Socialism or barbarism . . . it’s time to decide

Richard D. Wolff, professor of economics emeritus at the University of Massachusetts, Amherst, where he taught economics from 1973 to 2008 and is currently a visiting professor in the Graduate Program in International Affairs of the New School University, New York City, wrote an article that appeared in Truthout, “Beyond the Minimum Wage Debate: Let’s Move Toward a System That Works for All.”

In his article, he addresses the debate dealing with raising the minimum wage. Wolff points out that those against raising the minimum wage claim that employers would be forced to employ fewer workers, while those who support raising the minimum wage claim that workers will have more money to spend which would increase the need to employ more workers. Thus the increase in market activity would compensate for the increase in employers’ costs when raising the minimum wage.

The reality is that the economic system we now embrace, capitalism, has resulted in the obnoxious, unjustifiable inequality of income and wealth between the capitalists and the workers. The CEOs and their top administration staff earn between 300 and 400 times the earnings of their workers.

This debate about wages, whether minimum wages or higher level wages, is ongoing and never destined to be resolved. Why? Because it is the nature of capitalism to seek the lowest costs in producing their goods or offering their services in order to enjoy the highest profits possible.

If the capitalist surmises that wages are too high in the location he/she operates from, then there is no reluctance or hesitancy in packing up and moving to another location where labor costs are cheaper. This always leaves the community that has been rejected economically devastated.

“Our” government or elected officials, who are under the employ of the capitalist class, facilitated the movement of jobs out of the US and to other sites, like Mexico, where labor costs are significantly lower. Tens of thousands of jobs were lost to US workers.

“Our” so-called progressive president, Barack Obama, during his administration, attempted to add insult to injury by promoting the Trans-Pacific Partnership (TPP) which would have exacerbated the problem of job loss for the US workers. Fortunately, there were enough people who rose up against this treaty and caused it to fall apart.

Now, I’m not angry with the folks who are constantly screwing the American worker. They are merely capitalists doing what capitalists do . . . looking for the greatest possible profit by any means necessary. Like any predator, he/she will devour the weak.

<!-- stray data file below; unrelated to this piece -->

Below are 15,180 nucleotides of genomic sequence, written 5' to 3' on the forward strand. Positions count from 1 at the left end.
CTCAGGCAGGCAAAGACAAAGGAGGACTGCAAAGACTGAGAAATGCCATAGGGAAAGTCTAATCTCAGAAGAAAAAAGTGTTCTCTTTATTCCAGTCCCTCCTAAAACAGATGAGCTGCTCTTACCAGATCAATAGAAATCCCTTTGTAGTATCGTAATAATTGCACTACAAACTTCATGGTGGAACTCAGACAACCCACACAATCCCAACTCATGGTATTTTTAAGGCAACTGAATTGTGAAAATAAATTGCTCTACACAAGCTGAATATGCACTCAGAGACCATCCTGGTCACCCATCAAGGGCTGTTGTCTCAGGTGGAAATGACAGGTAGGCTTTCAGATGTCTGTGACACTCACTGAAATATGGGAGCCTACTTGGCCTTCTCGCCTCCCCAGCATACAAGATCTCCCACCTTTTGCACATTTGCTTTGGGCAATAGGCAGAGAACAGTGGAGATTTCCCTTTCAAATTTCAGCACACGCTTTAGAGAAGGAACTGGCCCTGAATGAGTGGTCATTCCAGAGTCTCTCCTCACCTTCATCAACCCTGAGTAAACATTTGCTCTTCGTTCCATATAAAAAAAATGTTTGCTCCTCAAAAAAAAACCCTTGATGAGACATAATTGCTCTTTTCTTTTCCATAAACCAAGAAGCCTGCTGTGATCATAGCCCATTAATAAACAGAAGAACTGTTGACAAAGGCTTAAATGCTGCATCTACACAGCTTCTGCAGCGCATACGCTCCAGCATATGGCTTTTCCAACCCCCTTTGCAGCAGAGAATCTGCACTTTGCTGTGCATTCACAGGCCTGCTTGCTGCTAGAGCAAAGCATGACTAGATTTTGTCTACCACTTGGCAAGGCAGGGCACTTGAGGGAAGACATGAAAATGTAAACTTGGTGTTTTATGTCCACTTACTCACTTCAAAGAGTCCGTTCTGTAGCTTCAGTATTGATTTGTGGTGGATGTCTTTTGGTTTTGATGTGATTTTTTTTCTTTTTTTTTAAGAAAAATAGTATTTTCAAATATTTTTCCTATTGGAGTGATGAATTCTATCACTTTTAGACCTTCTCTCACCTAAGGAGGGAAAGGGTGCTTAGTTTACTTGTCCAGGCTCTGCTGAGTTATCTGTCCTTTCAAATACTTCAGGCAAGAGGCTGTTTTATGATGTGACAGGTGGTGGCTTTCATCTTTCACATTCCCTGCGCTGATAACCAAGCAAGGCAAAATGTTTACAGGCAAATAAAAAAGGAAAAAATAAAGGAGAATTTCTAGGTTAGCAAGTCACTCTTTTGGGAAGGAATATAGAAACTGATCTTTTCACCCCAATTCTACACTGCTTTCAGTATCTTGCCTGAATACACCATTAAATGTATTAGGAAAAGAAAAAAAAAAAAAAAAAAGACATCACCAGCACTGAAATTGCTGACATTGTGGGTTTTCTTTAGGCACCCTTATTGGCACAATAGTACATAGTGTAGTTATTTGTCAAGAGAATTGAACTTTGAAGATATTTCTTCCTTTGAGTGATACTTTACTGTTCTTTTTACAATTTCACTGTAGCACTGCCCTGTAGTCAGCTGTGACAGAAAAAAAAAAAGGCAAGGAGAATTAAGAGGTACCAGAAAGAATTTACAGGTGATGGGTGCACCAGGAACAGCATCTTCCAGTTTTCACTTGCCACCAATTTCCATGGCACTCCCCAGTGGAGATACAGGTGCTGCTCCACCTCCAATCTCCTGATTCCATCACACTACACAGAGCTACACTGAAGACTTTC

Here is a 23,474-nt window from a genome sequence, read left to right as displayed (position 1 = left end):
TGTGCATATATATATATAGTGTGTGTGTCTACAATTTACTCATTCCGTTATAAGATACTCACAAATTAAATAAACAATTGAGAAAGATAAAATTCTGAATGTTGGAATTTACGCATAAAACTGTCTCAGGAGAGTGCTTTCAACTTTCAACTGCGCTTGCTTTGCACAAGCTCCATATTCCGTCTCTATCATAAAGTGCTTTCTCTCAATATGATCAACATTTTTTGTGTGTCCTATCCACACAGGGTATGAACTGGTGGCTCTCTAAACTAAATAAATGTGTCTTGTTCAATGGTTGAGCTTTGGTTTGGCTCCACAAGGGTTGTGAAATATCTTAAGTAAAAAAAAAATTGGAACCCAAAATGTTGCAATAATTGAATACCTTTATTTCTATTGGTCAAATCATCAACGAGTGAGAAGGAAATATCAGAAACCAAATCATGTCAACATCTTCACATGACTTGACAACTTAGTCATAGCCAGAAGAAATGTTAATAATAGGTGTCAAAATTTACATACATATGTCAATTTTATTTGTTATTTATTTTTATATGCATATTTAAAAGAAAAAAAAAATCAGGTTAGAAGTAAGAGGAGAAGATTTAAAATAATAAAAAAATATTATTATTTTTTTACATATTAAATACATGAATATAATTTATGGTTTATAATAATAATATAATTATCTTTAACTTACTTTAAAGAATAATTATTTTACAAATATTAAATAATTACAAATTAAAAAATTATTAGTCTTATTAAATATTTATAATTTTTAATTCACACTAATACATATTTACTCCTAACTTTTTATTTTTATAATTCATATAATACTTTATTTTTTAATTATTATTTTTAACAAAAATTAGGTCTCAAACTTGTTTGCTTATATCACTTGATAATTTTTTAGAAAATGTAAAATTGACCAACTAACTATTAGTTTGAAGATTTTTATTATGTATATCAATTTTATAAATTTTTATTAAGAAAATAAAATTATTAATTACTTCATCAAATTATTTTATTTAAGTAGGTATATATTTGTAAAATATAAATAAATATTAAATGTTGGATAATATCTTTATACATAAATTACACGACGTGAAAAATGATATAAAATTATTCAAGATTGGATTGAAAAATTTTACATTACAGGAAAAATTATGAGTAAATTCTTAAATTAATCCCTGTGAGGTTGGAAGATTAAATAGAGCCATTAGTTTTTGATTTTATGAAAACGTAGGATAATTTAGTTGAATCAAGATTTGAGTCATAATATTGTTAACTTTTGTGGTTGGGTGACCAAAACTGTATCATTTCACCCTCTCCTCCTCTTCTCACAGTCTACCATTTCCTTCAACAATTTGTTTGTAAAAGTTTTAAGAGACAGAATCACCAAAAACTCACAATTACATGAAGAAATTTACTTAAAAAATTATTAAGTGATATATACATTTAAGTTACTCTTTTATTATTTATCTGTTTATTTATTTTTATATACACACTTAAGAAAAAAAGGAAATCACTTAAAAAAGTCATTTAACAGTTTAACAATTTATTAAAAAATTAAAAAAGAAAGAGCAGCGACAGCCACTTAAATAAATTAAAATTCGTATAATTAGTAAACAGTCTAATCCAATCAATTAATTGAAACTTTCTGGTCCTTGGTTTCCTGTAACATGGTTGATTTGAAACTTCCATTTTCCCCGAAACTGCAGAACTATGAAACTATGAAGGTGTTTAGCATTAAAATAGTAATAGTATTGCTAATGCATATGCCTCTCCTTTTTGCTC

Recognizing the true nature of this capitalist system should make us aware of the fact that fighting for an increase in wages, or for affordable housing, or for health care for all, or for affordable medications, or whatever benefits the working class needs is, in itself, a dead end.

History shows that we have fought these fights over and over again. Sometimes we get concessions from the ruling class and most times we don’t. Even when we “win,” it is most often temporary and after a short period of time we have to go to battle again on the same issues.

On Friday, as an example, the Senate rejected the healthcare bill sponsored and supported by Trump and most Republicans. People are rejoicing . . .”we won, we won.” DO NOT FOR ONE MOMENT THINK THAT THE FIGHT IS OVER. They will find other ways to get their agenda fulfilled and they will insist they are doing this for the American people while millions of American people will lose their healthcare coverage or pay significantly higher premiums.

Richard Wolff suggests that we look for an alternative economic system, one that will ensure full employment, livable incomes, and support for those who cannot work.

Yet, Dr. Wolff avoids using the word socialism, long considered a dirty word, with the ruling class portraying it as an oppressive, undemocratic system that will steal our freedom.

It is true, socialism does restrict or disallow the freedom of the capitalist class to exploit the labor of the working class. It is true, socialism does not include the freedom of individuals to attain great wealth at the expense of their community.

Is there anyone who finds living within a socialist system that provides jobs for all, affordable housing for all, healthcare for all, education through college for all, and provides an adequate safety net for those in need, objectionable?

Is having a system that provides goods and services according to human need rather than individual profit, objectionable?

Is making decisions that will protect our air and water rather than protect the profit margin, objectionable?

I agree with Dr. Wolff’s conclusion, we need such an alternative. And I will proudly call it what it is . . . SOCIALISM!

Socialism or barbarism . . . that is the choice we now face.

Dave Alpert has masters degrees in social work, educational administration, and psychology. He spent his career working with troubled inner city adolescents.

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